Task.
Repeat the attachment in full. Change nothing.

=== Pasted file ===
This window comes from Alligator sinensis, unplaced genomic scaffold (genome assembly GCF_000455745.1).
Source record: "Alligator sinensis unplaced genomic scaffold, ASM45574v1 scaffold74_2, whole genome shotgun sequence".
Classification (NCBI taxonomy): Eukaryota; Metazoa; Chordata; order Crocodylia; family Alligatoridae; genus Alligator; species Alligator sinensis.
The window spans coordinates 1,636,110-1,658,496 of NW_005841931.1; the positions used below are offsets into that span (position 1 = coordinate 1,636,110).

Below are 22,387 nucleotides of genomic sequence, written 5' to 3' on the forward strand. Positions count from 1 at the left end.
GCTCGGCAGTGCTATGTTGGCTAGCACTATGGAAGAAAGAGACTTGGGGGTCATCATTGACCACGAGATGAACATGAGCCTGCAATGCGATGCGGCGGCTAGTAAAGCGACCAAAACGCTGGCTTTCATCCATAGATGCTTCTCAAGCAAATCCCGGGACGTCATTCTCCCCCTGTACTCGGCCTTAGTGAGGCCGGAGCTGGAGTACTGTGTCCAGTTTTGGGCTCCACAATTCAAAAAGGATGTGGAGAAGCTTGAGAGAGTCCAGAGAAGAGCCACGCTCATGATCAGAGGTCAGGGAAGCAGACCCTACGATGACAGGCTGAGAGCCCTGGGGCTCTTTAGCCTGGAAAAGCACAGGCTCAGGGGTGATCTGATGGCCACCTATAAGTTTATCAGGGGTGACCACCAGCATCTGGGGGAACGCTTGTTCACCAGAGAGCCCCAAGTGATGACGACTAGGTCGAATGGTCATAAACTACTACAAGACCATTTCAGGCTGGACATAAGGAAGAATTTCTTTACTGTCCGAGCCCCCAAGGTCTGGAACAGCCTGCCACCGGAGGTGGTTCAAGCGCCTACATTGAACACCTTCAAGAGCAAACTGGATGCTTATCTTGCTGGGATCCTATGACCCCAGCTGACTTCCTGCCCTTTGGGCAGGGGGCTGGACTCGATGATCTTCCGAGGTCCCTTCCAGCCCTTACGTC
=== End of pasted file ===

This window comes from Alligator sinensis, unplaced genomic scaffold (genome assembly GCF_000455745.1).
Source record: "Alligator sinensis unplaced genomic scaffold, ASM45574v1 scaffold74_2, whole genome shotgun sequence".
Classification (NCBI taxonomy): Eukaryota; Metazoa; Chordata; order Crocodylia; family Alligatoridae; genus Alligator; species Alligator sinensis.
The window spans coordinates 1,636,110-1,658,496 of NW_005841931.1; the positions used below are offsets into that span (position 1 = coordinate 1,636,110).

Below are 22,387 nucleotides of genomic sequence, written 5' to 3' on the forward strand. Positions count from 1 at the left end.
GCTCGGCAGTGCTATGTTGGCTAGCACTATGGAAGAAAGAGACTTGGGGGTCATCATTGACCACGAGATGAACATGAGCCTGCAATGCGATGCGGCGGCTAGTAAAGCGACCAAAACGCTGGCTTTCATCCATAGATGCTTCTCAAGCAAATCCCGGGACGTCATTCTCCCCCTGTACTCGGCCTTAGTGAGGCCGGAGCTGGAGTACTGTGTCCAGTTTTGGGCTCCACAATTCAAAAAGGATGTGGAGAAGCTTGAGAGAGTCCAGAGAAGAGCCACGCTCATGATCAGAGGTCAGGGAAGCAGACCCTACGATGACAGGCTGAGAGCCCTGGGGCTCTTTAGCCTGGAAAAGCACAGGCTCAGGGGTGATCTGATGGCCACCTATAAGTTTATCAGGGGTGACCACCAGCATCTGGGGGAACGCTTGTTCACCAGAGAGCCCCAAGTGATGACGACTAGGTCGAATGGTCATAAACTACTACAAGACCATTTCAGGCTGGACATAAGGAAGAATTTCTTTACTGTCCGAGCCCCCAAGGTCTGGAACAGCCTGCCACCGGAGGTGGTTCAAGCGCCTACATTGAACACCTTCAAGAGCAAACTGGATGCTTATCTTGCTGGGATCCTATGACCCCAGCTGACTTCCTGCCCTTTGGGCAGGGGGCTGGACTCGATGATCTTCCGAGGTCCCTTCCAGCCCTTACGTC